Think about how your character might sound on the phone. Does being on the phone make her nervous and it is obvious she wants to get off and be finished with you? Think about who that person at the other end of the phone might be. How does their voice sound? Certain or hesitant?


Again, these are all little things, but as a journalist I was always observing and paying

attention to every detail possible. I still do that as a writer. We all need to pay attention to details because they can make a difference in how you write that character in your story. Those little details set us all apart, not just as writers, but as people, so including those small details make a difference.

            
             What about the questions for the interview? That is another area where it helps to pay close attention. I always came into an interview with a list of at least 5 to 7 questions.  But once the person began to speak, I not only took notes on what they were saying, I was writing down additional questions or posing them in my head to ask later. As you interview your characters, you should keep that in mind too. That’s why I mention that we all can get a list of overall questions to ask our characters from writing classes.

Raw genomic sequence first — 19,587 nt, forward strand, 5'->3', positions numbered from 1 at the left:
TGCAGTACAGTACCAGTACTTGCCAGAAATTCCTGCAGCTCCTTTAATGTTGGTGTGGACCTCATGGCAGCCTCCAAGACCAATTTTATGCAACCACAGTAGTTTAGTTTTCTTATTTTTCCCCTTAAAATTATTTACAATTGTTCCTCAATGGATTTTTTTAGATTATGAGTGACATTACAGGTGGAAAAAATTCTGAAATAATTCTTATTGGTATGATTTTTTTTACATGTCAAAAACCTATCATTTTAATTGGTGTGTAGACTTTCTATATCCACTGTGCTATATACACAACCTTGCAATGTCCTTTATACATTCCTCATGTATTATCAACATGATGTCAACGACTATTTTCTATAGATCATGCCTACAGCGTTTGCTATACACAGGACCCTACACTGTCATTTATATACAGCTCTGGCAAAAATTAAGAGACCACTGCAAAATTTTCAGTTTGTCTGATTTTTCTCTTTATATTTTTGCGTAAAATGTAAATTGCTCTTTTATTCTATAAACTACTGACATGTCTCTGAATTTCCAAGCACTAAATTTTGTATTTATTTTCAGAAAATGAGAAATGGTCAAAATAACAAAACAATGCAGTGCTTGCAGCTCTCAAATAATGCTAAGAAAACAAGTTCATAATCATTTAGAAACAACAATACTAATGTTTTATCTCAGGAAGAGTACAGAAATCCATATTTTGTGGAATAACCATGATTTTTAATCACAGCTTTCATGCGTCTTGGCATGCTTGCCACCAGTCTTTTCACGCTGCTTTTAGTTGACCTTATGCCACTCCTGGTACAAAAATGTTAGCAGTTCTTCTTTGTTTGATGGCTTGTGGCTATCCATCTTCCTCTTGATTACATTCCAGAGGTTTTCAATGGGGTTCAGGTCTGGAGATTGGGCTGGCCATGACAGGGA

But… as you ask those questions and write down the answers, consider going off script. Think of other questions that might pertain ONLY to this character, something that might not be on that prescribed list. Look for the unusual, the unique and the quirky. Those can be some of the best answers and can make your characters stand out.

            
              And mainly, listen to those answers. Write them down and when you are stuck at a place in your book where you don’t know what might happen next, it can pay to go back and look at your interview. You might find some answers there.